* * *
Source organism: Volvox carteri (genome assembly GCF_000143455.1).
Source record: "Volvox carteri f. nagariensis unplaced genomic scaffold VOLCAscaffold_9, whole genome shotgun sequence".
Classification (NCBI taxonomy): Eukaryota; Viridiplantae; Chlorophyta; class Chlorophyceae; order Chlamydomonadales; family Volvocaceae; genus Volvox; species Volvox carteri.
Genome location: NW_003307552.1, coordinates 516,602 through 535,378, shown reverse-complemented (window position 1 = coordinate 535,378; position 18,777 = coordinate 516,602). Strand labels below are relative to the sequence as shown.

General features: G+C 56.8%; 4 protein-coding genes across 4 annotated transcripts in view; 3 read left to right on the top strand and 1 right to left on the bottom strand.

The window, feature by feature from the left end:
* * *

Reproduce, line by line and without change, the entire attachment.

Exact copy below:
Source organism: Volvox carteri (genome assembly GCF_000143455.1).
Source record: "Volvox carteri f. nagariensis unplaced genomic scaffold VOLCAscaffold_9, whole genome shotgun sequence".
Classification (NCBI taxonomy): Eukaryota; Viridiplantae; Chlorophyta; class Chlorophyceae; order Chlamydomonadales; family Volvocaceae; genus Volvox; species Volvox carteri.
Genome location: NW_003307552.1, coordinates 516,602 through 535,378, shown reverse-complemented (window position 1 = coordinate 535,378; position 18,777 = coordinate 516,602). Strand labels below are relative to the sequence as shown.

General features: G+C 56.8%; 4 protein-coding genes across 4 annotated transcripts in view; 3 read left to right on the top strand and 1 right to left on the bottom strand.

The window, feature by feature from the left end: